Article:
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J Med Internet Res. 2012 Feb 29;14(1):e37. doi: 10.2196/jmir.1998.

Do participants' preferences for mode of delivery (text, video, or both) influence the effectiveness of a Web-based physical activity intervention?

Author information

  • 1Centre for Physical Activity Studies, Institute for Health and Social Science Research, Central Queensland University, Rockhampton, Australia. c.vandelanotte@cqu.edu.au

Abstract

BACKGROUND:

In randomized controlled trials, participants cannot choose their preferred intervention delivery mode and thus might refuse to participate or not engage fully if assigned to a nonpreferred group. This might underestimate the true effectiveness of behavior-change interventions.

OBJECTIVE:

To examine whether receiving interventions either matched or mismatched with participants' preferred delivery mode would influence effectiveness of a Web-based physical activity intervention.

METHODS:

Adults (n = 863), recruited via email, were randomly assigned to one of three intervention delivery modes (text based, video based, or combined) and received fully automated, Internet-delivered personal advice about physical activity. Personalized intervention content, based on the theory of planned behavior and stages of change concept, was identical across groups. Online, self-assessed questionnaires measuring physical activity were completed at baseline, 1 week, and 1 month. Physical activity advice acceptability and website usability were assessed at 1 week. Before randomization, participants were asked which delivery mode they preferred, to categorize them as matched or mismatched. Time spent on the website was measured throughout the intervention. We applied intention-to-treat, repeated-measures analyses of covariance to assess group differences.

RESULTS:

Attrition was high (575/863, 66.6%), though equal between groups (t(86) (3) =1.31, P =.19). At 1-month follow-up, 93 participants were categorized as matched and 195 as mismatched. They preferred text mode (493/803, 61.4%) over combined (216/803, 26.9%) and video modes (94/803, 11.7%). After the intervention, 20% (26/132) of matched-group participants and 34% (96/282) in the mismatched group changed their delivery mode preference. Time effects were significant for all physical activity outcomes (total physical activity: F(2,801) = 5.07, P = .009; number of activity sessions: F(2,801) = 7.52, P < .001; walking: F(2,801) = 8.32, P < .001; moderate physical activity: F(2,801) = 9.53, P < .001; and vigorous physical activity: F(2,801) = 6.04, P = .002), indicating that physical activity increased over time for both matched and mismatched groups. Matched-group participants improved physical activity outcomes slightly more than those in the mismatched group, but interaction effects were not significant. Physical activity advice acceptability (content scale: t(368) = .10, P = .92; layout scale: t(368) = 1.53, P = .12) and website usability (layout scale: t(426) = .05, P = .96; ease of use scale: t(426) = .21, P = .83) were generally high and did not differ between the matched and mismatched groups. The only significant difference (t(621) = 2.16, P = .03) was in relation to total time spent on the website: the mismatched group spent significantly more time on the website (14.4 minutes) than the matched group (12.1 minutes).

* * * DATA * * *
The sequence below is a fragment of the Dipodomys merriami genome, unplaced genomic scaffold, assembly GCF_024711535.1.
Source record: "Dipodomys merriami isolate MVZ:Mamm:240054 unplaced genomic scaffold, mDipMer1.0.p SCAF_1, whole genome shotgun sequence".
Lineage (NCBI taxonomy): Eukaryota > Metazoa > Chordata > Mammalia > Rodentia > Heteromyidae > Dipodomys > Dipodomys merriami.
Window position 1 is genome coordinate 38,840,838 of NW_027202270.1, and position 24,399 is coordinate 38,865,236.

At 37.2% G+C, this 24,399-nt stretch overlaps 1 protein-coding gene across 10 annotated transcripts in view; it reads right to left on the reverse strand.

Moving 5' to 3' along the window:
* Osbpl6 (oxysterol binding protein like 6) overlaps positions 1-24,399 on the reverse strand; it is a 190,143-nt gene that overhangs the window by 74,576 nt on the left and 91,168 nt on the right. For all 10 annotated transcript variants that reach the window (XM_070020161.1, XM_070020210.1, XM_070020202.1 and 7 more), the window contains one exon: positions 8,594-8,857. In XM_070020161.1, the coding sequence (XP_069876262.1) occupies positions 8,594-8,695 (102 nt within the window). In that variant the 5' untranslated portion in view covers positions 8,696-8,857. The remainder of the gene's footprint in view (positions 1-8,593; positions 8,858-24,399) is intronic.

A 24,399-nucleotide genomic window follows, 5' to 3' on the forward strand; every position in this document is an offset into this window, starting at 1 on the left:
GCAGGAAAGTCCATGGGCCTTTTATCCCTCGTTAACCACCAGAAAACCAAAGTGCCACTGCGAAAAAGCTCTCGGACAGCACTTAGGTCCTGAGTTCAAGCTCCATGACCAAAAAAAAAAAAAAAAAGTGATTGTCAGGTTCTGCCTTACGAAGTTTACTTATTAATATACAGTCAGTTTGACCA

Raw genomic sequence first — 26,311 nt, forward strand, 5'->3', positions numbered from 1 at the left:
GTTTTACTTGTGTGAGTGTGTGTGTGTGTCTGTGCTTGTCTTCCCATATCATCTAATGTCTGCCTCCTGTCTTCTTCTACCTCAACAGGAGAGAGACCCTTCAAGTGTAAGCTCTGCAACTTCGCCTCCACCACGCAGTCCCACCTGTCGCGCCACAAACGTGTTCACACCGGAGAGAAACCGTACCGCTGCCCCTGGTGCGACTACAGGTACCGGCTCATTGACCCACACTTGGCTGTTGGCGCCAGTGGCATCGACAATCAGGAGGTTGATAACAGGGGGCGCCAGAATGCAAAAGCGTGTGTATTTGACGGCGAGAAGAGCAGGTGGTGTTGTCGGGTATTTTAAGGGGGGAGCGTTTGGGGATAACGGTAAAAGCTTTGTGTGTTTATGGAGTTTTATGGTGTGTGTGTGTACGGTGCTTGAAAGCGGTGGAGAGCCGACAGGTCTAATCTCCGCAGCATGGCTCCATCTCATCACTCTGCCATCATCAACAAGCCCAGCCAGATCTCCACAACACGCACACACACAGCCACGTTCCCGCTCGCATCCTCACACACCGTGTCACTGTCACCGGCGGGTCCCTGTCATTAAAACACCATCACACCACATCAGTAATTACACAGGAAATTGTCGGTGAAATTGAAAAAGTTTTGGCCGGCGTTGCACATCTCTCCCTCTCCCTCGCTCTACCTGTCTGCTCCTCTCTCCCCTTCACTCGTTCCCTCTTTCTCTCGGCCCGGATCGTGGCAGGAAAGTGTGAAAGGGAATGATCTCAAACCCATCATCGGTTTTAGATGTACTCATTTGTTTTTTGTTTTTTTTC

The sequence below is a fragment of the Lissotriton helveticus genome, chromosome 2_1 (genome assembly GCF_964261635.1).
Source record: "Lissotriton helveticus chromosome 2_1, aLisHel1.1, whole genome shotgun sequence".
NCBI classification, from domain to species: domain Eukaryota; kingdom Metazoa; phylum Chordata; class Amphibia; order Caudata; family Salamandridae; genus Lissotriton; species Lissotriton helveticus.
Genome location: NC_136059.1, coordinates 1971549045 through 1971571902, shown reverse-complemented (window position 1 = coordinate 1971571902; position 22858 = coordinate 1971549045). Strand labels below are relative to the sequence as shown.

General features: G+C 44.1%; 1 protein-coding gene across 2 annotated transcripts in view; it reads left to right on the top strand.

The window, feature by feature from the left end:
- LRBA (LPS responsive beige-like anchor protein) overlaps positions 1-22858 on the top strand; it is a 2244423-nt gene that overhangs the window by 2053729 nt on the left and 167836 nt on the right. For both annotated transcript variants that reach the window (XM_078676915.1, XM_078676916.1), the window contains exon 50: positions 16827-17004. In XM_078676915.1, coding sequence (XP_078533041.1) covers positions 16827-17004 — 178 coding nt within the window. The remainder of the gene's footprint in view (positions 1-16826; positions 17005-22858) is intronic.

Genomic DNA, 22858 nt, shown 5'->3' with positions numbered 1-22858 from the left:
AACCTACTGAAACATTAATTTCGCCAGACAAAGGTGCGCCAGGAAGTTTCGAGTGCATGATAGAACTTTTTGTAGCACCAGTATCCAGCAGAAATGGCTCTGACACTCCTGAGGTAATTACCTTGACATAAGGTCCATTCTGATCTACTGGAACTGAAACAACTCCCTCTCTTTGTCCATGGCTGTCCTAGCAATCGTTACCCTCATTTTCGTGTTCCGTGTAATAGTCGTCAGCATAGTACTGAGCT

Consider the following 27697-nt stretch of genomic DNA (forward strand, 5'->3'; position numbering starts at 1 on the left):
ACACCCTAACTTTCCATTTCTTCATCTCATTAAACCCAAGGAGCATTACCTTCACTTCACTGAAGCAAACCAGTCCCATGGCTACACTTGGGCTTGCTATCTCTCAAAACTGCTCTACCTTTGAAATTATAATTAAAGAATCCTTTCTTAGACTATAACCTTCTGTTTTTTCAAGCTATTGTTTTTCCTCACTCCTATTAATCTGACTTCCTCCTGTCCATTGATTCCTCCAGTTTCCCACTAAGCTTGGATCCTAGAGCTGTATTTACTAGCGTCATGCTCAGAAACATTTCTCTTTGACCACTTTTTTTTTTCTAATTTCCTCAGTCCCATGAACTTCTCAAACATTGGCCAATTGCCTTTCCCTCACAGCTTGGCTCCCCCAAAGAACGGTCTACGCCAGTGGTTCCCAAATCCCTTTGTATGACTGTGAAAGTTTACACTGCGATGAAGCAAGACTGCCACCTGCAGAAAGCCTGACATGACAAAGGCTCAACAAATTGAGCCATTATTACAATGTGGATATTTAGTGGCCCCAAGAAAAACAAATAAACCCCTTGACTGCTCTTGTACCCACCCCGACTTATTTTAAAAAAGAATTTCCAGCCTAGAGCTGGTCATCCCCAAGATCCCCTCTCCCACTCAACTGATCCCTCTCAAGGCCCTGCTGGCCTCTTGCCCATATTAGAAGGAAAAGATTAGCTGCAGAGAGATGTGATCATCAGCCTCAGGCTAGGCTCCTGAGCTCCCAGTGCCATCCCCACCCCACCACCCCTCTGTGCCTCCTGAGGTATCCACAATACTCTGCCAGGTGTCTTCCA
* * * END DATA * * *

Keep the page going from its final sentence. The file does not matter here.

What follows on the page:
CONCLUSION:

Participants' preference regarding delivery mode may not significantly influence intervention outcomes. Consequently, allowing participants to choose their preferred delivery mode may not increase effectiveness of Web-based interventions.

PMID:
22377834
[PubMed - indexed for MEDLINE]
PMCID:
PMC3374539
Free PMC Article
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